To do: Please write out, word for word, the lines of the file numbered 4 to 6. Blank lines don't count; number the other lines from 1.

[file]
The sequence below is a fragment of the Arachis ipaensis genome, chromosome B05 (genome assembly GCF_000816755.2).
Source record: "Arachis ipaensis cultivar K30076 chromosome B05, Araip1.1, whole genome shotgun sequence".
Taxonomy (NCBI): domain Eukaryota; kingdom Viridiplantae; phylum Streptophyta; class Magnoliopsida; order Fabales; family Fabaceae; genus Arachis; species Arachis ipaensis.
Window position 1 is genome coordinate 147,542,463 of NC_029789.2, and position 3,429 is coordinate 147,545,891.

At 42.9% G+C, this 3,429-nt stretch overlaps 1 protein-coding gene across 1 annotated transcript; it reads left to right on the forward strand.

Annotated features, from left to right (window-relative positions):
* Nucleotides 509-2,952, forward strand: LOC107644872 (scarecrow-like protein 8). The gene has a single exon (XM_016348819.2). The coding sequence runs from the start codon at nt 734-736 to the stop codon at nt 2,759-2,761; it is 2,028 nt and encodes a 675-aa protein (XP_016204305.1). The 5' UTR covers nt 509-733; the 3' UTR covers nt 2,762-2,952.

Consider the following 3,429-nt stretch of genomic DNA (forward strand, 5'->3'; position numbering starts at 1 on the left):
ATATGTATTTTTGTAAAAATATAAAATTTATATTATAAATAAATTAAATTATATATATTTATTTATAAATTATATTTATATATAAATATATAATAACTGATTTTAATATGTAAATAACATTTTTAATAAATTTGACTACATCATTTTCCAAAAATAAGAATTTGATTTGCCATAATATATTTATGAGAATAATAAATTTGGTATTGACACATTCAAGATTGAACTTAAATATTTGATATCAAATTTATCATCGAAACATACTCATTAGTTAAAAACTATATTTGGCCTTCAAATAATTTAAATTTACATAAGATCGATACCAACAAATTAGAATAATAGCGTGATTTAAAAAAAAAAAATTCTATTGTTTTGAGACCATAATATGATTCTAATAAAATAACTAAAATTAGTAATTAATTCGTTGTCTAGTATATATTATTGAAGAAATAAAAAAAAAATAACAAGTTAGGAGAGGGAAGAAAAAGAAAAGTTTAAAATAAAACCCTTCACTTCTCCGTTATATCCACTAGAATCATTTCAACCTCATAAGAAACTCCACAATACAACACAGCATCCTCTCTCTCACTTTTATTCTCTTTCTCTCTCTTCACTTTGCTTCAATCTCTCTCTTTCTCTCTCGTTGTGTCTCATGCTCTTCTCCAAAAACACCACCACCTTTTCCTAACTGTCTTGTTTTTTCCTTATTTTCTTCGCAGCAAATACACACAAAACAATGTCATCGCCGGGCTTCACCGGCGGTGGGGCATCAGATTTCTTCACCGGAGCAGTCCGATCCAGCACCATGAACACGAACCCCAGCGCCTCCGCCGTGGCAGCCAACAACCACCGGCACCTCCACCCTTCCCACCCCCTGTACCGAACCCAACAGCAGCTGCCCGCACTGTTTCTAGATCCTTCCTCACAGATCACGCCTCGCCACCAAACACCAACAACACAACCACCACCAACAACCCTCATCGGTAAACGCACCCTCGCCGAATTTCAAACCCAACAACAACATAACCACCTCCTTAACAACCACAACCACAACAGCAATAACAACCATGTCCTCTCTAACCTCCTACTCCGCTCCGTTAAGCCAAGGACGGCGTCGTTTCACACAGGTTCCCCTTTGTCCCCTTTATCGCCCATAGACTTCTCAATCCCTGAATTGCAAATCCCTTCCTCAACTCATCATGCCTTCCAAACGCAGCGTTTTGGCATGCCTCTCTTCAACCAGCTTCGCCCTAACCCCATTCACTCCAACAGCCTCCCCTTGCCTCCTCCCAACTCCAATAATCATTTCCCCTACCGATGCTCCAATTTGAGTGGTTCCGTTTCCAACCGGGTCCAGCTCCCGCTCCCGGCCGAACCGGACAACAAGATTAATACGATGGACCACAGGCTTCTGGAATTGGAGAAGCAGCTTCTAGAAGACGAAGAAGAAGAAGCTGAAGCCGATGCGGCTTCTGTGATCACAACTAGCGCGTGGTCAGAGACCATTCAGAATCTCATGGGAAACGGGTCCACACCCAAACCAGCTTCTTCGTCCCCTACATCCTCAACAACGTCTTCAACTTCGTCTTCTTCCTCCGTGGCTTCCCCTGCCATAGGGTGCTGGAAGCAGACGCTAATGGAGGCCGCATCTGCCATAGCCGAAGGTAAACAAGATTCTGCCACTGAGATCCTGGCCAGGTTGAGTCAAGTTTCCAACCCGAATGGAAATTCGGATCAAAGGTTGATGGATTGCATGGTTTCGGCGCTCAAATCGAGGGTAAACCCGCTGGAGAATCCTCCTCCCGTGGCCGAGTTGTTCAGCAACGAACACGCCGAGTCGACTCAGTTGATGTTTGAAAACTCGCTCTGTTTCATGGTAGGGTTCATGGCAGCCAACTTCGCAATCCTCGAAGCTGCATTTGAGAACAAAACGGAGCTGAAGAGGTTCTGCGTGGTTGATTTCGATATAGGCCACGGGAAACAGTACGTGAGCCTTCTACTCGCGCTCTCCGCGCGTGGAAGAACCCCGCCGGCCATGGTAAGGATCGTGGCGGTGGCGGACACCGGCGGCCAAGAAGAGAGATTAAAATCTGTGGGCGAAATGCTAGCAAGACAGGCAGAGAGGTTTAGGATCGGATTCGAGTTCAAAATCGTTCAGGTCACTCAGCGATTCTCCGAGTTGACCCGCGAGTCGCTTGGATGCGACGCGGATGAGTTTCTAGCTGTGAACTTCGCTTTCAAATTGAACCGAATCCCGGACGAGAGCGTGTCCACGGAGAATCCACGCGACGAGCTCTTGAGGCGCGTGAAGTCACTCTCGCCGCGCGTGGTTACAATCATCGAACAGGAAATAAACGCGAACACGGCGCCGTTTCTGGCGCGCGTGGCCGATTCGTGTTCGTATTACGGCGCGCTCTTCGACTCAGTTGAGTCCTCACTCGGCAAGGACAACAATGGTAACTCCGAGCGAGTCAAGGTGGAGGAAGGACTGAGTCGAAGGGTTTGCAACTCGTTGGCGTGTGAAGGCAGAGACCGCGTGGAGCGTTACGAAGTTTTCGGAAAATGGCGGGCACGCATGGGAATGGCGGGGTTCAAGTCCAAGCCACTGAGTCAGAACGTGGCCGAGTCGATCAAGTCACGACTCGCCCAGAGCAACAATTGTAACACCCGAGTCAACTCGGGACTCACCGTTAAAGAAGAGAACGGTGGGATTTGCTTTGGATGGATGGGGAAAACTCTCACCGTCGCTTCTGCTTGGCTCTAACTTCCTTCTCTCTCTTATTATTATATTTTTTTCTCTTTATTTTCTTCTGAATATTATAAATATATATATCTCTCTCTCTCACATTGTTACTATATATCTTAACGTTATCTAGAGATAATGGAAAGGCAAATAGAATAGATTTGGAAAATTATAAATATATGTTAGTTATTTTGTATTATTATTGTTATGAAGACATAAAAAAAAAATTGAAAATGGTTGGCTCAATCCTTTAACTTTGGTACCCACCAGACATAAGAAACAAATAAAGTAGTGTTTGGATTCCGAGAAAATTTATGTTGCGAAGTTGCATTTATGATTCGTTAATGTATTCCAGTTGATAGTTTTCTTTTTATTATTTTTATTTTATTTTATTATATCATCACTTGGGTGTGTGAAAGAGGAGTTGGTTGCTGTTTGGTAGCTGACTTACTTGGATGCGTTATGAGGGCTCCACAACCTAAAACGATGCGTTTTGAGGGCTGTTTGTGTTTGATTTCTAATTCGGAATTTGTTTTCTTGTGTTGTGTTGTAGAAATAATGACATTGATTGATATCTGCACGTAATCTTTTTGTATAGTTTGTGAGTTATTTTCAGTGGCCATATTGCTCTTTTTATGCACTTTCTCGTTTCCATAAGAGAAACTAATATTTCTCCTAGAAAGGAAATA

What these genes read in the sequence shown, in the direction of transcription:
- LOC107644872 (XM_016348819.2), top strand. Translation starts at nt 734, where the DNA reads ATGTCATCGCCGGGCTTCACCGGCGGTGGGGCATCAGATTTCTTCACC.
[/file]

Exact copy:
Window position 1 is genome coordinate 147,542,463 of NC_029789.2, and position 3,429 is coordinate 147,545,891.

At 42.9% G+C, this 3,429-nt stretch overlaps 1 protein-coding gene across 1 annotated transcript; it reads left to right on the forward strand.

Annotated features, from left to right (window-relative positions):